Meanwhile, Commissioner Kallas has been appointed as the EU executive’s representative on a working group to work in conjunction with the Council and the Parliament to develop a proposal for a common, mandatory register for all three institutions by the end of the year. “The working group is ready to produce good results,” said the commissioner. 

Administration and Anti-Fraud Commissioner Siim Kallas said lobbying is "a necessary and growing business" where "regulation is inescapable". He described the launch of the register as a "very important moment of cultural change in EU decision-making". Despite declaring himself "convinced" that a voluntary system is better than "heavy regulation", Kallas added: "The Commission has proposed a joint register for EU institutions and is pleased that the European Parliament supports the idea by proposing a joint working group to set up such a register as soon as possible." 

The register represents a challenge to lobbyists’ reputations as it is up to them to show that they have got nothing to hide, said a source at the EU executive

"The Commission's voluntary lobbyists register falls well short of Parliament's position on 8 May, which called for mandatory participation. The European Transparency Initiative is increasingly being exposed as a very pale imitation of the US' far-reaching Lobbying Disclosure Act," said MEP Monica Frassoni, the co-president of the Greens / EFA Group in the European Parliament.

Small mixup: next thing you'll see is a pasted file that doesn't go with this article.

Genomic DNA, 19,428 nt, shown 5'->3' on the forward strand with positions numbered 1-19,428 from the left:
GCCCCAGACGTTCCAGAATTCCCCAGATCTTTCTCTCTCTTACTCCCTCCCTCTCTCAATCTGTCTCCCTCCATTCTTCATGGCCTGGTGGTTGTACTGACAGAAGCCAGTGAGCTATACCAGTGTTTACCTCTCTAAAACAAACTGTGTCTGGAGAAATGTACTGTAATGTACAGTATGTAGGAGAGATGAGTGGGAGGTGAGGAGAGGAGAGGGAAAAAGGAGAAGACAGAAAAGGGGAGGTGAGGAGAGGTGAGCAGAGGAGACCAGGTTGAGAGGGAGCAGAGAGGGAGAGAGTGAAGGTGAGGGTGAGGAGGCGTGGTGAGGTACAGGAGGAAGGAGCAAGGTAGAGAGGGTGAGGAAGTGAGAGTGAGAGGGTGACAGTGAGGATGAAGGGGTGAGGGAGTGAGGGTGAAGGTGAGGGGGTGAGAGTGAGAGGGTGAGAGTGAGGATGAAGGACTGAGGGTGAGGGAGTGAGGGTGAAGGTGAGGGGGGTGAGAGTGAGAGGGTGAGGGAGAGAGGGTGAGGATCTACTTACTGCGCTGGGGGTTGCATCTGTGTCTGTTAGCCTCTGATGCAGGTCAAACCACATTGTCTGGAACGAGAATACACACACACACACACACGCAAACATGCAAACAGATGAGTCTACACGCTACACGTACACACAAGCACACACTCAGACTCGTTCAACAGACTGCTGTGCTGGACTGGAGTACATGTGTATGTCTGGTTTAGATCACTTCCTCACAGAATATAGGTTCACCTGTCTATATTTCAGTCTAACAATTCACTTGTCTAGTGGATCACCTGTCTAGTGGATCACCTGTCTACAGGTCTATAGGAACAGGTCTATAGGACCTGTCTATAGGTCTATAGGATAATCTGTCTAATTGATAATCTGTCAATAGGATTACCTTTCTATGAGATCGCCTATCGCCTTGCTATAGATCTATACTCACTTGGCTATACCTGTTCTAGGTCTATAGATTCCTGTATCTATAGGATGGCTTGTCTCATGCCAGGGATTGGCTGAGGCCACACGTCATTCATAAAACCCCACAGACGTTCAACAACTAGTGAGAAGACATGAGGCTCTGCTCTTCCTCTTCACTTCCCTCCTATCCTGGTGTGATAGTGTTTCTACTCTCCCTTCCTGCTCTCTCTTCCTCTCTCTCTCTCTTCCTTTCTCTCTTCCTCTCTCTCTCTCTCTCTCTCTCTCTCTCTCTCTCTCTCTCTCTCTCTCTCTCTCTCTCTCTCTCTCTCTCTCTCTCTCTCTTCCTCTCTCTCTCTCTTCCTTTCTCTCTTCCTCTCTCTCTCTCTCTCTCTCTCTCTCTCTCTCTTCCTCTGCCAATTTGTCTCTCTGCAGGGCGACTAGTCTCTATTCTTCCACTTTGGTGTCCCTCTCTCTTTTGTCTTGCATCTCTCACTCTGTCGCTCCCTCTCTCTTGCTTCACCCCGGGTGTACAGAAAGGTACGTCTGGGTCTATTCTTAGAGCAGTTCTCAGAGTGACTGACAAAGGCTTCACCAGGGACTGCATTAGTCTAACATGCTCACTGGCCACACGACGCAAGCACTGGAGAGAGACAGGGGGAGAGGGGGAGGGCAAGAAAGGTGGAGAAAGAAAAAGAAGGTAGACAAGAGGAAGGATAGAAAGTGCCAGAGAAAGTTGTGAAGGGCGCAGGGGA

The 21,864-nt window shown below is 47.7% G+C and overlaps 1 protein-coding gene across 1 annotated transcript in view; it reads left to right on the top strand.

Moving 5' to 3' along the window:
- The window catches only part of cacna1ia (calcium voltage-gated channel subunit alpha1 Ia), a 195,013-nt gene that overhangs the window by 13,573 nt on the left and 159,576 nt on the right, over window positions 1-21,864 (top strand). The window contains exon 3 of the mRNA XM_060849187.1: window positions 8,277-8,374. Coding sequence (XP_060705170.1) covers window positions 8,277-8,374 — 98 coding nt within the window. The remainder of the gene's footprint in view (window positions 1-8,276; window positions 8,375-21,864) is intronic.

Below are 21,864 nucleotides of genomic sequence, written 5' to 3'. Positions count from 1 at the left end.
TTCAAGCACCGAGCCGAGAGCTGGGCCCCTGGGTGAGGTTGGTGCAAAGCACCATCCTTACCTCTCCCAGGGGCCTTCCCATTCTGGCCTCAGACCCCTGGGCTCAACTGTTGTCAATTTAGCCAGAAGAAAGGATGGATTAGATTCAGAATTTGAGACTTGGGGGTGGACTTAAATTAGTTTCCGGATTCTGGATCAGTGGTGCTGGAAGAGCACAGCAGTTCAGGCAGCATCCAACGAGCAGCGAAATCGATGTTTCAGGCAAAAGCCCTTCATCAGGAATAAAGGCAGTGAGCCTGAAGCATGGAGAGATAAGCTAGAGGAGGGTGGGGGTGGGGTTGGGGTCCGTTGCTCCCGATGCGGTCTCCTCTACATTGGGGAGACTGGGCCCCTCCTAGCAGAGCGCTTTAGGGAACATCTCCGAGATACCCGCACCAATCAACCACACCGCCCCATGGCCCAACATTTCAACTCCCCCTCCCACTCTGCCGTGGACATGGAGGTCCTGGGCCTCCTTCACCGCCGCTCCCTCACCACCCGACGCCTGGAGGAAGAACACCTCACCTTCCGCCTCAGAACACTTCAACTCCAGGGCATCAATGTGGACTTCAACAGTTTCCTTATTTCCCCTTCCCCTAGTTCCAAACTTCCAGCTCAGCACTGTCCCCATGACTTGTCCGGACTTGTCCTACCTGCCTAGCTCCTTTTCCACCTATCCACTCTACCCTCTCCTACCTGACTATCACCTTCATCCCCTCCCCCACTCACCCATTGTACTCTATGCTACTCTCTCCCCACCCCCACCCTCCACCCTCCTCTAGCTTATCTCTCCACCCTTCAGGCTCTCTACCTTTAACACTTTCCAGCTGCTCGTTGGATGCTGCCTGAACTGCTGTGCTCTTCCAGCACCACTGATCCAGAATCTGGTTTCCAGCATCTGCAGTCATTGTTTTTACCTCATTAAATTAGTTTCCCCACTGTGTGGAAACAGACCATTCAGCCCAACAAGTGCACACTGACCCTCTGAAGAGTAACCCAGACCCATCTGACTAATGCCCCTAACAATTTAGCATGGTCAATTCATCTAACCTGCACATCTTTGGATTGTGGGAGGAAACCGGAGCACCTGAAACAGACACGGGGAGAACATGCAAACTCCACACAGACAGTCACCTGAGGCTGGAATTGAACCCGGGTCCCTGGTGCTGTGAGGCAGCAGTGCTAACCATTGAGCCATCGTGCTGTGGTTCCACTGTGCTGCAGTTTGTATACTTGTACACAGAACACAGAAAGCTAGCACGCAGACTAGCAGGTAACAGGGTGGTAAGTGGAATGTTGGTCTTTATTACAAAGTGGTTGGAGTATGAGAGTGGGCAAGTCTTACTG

Frassoni described the register as "a Commission PR exercise that offers semblance but not substance of greater democratic scrutiny," adding: "It is an insult to the European Parliament and damaging to European citizens' trust in EU institutions and processes." 

Speaking on behalf of the Alliance for Lobbying Transparency and Ethics Regulation (ALTER-EU), Erik Wesselius of Corporate Europe Observatory lamented the "low quality of information in the register". He added: "This voluntary lobby register is more of a token gesture for transparency than an actual step forward. The Commission is obviously more worried about protecting the identity of lobbyists than it is in increasing transparency and restoring citizens' trust in the EU at a time when such trust is needed most." 

Craig Holman of US transparency group Public Citizen believes that compared to other tested systems like that of the US, "the voluntary nature and distortion [of the Commission's register] make it look like one of the world's weakest registers".